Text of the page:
How often do we find ourselves faced with an off-duty situation that would normally require our direct and immediate intervention if we were functioning in an on-duty capacity? Hopefully, not very often.

But should we find ourselves in such a position, the extent to which we have planned for it ahead of time can optimize our chances for coming out ahead. 

Taking something of a Hippocratic oath--first, do no harm--can help. By not playing into another's hands and needlessly escalating a situation, we minimize both our obligation to take action and any inherent liability if we do.

As law enforcement’s patron saint of off-duty escapades put it, “A man’s got to know his limitations.”

When it comes to the prospect of taking off-duty action, our limitations are:

• Lack of recognizable identification. How will citizens and on-duty officers know the legitimacy of your actions?

• Minimal tactical resources. You’re probably going to lack a ballistic vest, radio communication, backup weapons, radio car, or much in the way of use-of-force options.

• Liability. Will your department back your play when it comes to sanctioning your involvement? Will it cover any possible medical expenditures you incur incident to your actions?

While many state laws give law enforcement officers authority to act as peace officers anywhere within their state, the duty to exercise that authority while off-duty is usually defined by agency policy. That definition can include limiting an officer’s justifiable actions to those situations wherein there is immediate danger to person or property or of the escape of the perpetrator.

Therefore, unless you’ve observed the commission of a crime involving immediate danger to person or property or you have received prior approval from local authorities, you should not take any action in the capacity of a peace officer.

Notifying the police agency having jurisdiction is the best option, particularly as most officers have the luxury of cell phones to do so.

Finding yourself involved in an action outside policy can result in you defending yourself in a civil action without benefit of your department’s legal counsel.

Unfortunately, you can find yourself involved in off-duty incidents despite having no desire to do so. Statistics show that a number of off-duty incidents can be attributed to deputies and officers who put themselves in the wrong place at the wrong time. An example of this might be a late night withdrawal at an ATM. Other off-duty incidents might be precipitated by impaired judgment due to alcohol intoxication.

Officers should consider the possibility of being present when a crime takes place, and not only minimize their need to become involved, but the likelihood of becoming a collateral casualty. Carrying a second wallet or set of car keys (cuff keys can be dead giveaways, literally) are good ideas.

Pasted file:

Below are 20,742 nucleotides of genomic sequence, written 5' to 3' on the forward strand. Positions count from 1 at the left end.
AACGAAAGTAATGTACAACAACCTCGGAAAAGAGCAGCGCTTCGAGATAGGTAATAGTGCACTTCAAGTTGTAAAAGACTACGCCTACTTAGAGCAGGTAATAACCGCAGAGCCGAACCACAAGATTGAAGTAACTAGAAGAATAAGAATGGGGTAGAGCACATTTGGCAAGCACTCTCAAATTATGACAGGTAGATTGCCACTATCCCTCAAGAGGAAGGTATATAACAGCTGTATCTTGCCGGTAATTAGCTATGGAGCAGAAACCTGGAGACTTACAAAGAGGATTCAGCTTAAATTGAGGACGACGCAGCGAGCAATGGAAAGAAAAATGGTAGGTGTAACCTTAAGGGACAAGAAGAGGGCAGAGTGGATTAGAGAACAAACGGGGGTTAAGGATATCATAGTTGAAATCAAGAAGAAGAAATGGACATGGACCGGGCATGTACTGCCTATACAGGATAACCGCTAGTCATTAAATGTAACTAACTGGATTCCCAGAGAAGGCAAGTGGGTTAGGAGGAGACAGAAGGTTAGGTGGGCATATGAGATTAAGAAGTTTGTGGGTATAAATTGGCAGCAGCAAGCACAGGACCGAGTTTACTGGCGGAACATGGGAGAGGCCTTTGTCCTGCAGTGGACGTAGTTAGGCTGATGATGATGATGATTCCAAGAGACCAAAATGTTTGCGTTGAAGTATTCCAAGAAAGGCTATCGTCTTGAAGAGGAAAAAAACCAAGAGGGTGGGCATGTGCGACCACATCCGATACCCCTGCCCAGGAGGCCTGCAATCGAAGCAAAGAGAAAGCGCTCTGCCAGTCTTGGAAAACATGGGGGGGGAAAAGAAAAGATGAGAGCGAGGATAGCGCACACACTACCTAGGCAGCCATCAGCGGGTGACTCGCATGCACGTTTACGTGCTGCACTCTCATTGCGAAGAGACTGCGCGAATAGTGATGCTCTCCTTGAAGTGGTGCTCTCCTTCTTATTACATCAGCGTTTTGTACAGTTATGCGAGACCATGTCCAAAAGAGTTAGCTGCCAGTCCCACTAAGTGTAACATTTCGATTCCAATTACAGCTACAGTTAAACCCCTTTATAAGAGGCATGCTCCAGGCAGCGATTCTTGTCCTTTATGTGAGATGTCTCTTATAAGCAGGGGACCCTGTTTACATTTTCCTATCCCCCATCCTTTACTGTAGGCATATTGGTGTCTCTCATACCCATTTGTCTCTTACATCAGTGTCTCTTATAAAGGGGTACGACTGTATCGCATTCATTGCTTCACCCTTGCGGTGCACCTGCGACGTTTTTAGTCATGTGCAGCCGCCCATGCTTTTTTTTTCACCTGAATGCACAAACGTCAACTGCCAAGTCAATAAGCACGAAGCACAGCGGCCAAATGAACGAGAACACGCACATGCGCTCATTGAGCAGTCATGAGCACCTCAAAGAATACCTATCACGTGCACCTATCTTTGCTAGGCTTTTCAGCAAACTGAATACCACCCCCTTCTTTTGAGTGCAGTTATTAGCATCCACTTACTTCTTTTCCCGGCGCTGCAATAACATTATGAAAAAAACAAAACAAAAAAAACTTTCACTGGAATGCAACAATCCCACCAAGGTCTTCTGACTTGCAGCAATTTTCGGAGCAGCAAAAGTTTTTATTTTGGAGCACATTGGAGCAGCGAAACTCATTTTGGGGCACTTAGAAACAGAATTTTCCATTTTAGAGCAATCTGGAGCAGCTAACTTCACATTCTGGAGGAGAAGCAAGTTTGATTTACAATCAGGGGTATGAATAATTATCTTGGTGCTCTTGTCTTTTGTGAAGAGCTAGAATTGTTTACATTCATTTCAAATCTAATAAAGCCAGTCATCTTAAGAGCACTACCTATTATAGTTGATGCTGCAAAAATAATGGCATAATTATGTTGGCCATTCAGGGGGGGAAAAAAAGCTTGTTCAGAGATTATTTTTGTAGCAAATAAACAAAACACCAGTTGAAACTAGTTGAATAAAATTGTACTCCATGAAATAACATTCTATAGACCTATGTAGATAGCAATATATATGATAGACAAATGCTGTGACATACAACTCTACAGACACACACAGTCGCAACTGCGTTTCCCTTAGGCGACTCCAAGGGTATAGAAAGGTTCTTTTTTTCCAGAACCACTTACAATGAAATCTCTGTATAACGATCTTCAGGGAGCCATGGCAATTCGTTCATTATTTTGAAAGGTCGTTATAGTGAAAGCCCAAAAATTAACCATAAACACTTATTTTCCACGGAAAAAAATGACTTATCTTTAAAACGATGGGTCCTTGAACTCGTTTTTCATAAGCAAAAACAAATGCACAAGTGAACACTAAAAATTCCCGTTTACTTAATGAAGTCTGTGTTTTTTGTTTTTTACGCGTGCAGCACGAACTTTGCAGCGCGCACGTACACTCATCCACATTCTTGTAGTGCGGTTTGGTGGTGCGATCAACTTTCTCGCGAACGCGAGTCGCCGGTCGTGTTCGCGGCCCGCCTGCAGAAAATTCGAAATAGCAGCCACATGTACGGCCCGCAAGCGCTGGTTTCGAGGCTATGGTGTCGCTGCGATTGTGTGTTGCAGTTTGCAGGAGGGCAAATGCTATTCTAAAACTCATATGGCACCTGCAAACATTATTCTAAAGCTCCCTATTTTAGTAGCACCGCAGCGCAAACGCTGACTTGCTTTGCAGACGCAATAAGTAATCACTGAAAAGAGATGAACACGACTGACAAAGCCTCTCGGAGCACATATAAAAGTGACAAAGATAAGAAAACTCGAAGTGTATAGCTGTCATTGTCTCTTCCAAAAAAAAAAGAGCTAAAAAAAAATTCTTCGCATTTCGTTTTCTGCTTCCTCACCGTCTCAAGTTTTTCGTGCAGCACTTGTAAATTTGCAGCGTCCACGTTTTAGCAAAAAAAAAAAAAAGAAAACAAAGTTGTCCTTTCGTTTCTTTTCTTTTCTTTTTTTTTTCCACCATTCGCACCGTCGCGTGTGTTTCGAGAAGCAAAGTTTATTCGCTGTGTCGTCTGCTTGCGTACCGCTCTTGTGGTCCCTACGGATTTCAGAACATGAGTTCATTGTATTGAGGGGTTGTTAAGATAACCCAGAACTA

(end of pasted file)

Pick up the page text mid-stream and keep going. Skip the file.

And as proud as you are of being a cop, think about when and where to wear law enforcement t-shirts, hats, and other logo wear. Post-incident interviews with aggravated assault suspects bear out that many consciously picked out their victims by their choice of such attire.

Above all, sit down and talk with your family members. Have a game plan in place in anticipation of any possible off-duty incidents. Make sure they know what to do.

Once uniformed officers are on the scene of an incident wherein the presence of an off-duty officer has become known, the senior or lead officer needs to take control of the situation. He or she needs to issue commands so as to minimize the likelihood of friendly fire, first by establishing containment of any known suspects, then by displacing the off-duty officer to a location where he is neither a threat to uniformed personnel nor subject to friendly fire. It is imperative that one officer issue commands so that there is no conflicting information and everyone is apprised of the circumstances.

Even when the most conscientious officers are involved, off-duty incidents can and have resulted in tragic consequences.

A 2006 practical app study on off-duty/plainclothes incidents conducted by the Wauconda Police Department determined that officers easily understood how off-duty cops could be shot. Keep in mind that, although most of our time is spent off-duty, the majority of our training is focused on surviving on-duty incidents.

Sometimes your best option when you witness an off-duty incident is to be a good witness.


Dean Scoville
Dean Scoville

Dean Scoville

Former associate editor of Police Magazine and a retired patrol supervisor and investigator with the Los Angeles Sheriff's Department, Sgt. Dean Scoville has received multiple awards for government service.

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Former associate editor of Police Magazine and a retired patrol supervisor and investigator with the Los Angeles Sheriff's Department, Sgt. Dean Scoville has received multiple awards for government service.

View Bio